Via Law 360

Eighty years ago, on June 25, 1938, President Franklin Roosevelt signed the Fair Labor Standards Act (FLSA) into law. Passed at a time when wages were low, wage theft was prevalent, and homework and sweatshops were common, the FLSA was intended to set a minimum wage floor, prevent child labor, and to provide for overtime premium pay to curtail excessive hours.

Today, wages are stagnating while CEO and executive pay continue to skyrocket, many workers in low-wage industries struggle to bring home minimum wage due to weakly enforced wage theft laws, and some employers are finding more ways to outsource work and evade responsibility for their workers. We need the FLSA more than ever.

Congress enacted the FLSA to eliminate “labor standards detrimental to the maintenance of the minimum standard of living necessary for health, efficiency, and general well-being of workers,” and to prevent these substandard labor conditions from being used as an “unfair method of competition” against reputable employers.[1] The FLSA was meant to ensure “[a] fair day’s pay for a fair day’s work”, according to the President’s Message to Congress on May 24, 1934, and to protect workers “from the evil of ‘overwork’ as well as ‘underpay,’” said the U.S. Supreme Court in Barrentine v. Arkansas Best Freight System, Inc., 450 U.S. 728, 739 (1981).

As the Supreme Court noted early on, the expansive coverage of the Act was key to accomplishing these purposes:

Th[e] [Act’s] purpose will fail of realization unless the Act has sufficiently broad coverage to eliminate . . . the competitive advantage accruing from savings in cost based upon substandard labor conditions. Otherwise the Act will be ineffective, and will penalize those who practice fair labor standards as against those who do not.[2]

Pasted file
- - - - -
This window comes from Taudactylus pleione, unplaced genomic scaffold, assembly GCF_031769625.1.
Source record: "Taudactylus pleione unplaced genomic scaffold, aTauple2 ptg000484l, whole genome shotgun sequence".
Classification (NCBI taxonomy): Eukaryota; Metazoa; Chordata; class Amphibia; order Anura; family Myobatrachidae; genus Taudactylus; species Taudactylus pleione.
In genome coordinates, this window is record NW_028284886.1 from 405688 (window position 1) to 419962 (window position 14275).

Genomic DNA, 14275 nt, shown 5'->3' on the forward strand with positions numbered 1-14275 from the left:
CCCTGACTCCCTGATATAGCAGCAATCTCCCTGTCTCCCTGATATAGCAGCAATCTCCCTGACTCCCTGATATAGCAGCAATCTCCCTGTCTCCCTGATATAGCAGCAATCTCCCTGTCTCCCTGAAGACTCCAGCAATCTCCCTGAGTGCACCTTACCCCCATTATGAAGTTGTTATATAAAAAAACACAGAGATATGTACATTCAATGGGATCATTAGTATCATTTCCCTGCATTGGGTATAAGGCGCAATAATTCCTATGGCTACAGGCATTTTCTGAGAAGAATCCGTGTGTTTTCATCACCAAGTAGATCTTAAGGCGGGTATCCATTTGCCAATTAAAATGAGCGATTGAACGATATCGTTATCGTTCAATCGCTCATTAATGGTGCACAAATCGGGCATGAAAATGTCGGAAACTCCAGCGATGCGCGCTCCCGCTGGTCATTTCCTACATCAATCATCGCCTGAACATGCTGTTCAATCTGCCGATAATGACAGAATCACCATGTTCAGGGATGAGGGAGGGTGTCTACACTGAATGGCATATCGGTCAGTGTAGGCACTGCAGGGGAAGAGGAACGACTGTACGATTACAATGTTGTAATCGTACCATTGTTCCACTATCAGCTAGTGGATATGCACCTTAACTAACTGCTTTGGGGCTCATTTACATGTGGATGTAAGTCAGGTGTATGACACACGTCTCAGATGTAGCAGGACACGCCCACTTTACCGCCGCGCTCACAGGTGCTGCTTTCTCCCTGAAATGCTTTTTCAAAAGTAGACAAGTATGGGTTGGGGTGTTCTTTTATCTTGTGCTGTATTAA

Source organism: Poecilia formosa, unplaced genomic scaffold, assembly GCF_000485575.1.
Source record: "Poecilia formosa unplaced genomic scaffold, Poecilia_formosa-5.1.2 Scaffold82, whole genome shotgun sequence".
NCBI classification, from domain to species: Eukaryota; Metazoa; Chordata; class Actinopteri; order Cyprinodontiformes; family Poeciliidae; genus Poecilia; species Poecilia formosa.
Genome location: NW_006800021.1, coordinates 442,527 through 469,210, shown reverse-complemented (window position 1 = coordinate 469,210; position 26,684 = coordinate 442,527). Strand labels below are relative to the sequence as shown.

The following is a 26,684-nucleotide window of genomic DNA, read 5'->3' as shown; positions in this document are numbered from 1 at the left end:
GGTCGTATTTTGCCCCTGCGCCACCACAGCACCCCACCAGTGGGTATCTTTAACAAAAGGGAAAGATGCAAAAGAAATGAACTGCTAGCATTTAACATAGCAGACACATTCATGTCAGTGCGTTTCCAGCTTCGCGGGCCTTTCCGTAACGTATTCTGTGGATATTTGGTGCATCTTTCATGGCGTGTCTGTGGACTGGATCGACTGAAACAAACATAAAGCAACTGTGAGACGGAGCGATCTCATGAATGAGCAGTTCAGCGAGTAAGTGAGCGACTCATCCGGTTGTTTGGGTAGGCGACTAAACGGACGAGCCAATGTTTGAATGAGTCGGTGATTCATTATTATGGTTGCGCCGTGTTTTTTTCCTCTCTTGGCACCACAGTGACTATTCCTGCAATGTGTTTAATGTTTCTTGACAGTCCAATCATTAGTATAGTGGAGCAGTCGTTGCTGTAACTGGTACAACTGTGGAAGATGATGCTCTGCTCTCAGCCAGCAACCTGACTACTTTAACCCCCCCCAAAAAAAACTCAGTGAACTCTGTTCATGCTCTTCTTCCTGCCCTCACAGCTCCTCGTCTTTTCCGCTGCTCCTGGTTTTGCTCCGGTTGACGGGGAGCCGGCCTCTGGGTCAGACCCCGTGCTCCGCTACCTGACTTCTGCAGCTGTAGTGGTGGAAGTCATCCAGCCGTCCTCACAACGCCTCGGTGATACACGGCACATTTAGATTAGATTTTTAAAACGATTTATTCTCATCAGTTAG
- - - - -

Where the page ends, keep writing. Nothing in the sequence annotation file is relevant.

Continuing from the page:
To achieve this goal, Congress adopted strikingly broad terms designed to go beyond traditional common-law agency principles to reach all those accountable for upholding the minimum labor standards required by the Act. Its definition of “employ,” which includes “to suffer or permit to work”, derives from well-established state child labor laws that held businesses using middleman that illegally hired and supervised children liable for violations of these laws.[3]

The term “employee” under the Act “ha[s] been given ‘the broadest definition that has ever been included in any one act.’” United States v. Rosenwasser, 323 U.S. 360, 363 n.3, 65 S.Ct. 295 (1945). As the Supreme Court recognized, in enacting these expansive terms, Congress sought to make business owners responsible for minimum labor standards for workers for whom they could easily disclaim responsibility at common law.[4]

These broad definitions were aimed at covering the garment sweatshops of the time, where manufacturers sweated work out of pressers and sewers hired by subcontractors, and at workers engaged in making deliveries or working from home whom employers dubbed “independent contractors.”

Today, too many workers in subcontracted jobs, like agriculture, garment, janitorial, and home care, are in an unfortunate “Catch-22” if their wages are stolen: they are often left with no recourse against either the cash-strapped labor brokers who deliver them to their jobs or the businesses that control the production process of the work.

And, construction and delivery companies, including those in the so-called “gig” economy, call their workers independent contractors, even though the workers are rarely running their own separate business.

Use of contractors is not new, and the Fair Labor Standards Act was enacted with these very business practices in mind. The FLSA is intended to ensure that workers are not abused, and to cut through any labor broker structures where the workers were recruited, hired, paid, and directly supervised by one entity who delivered the workers to another legally accountable business who needed the labor.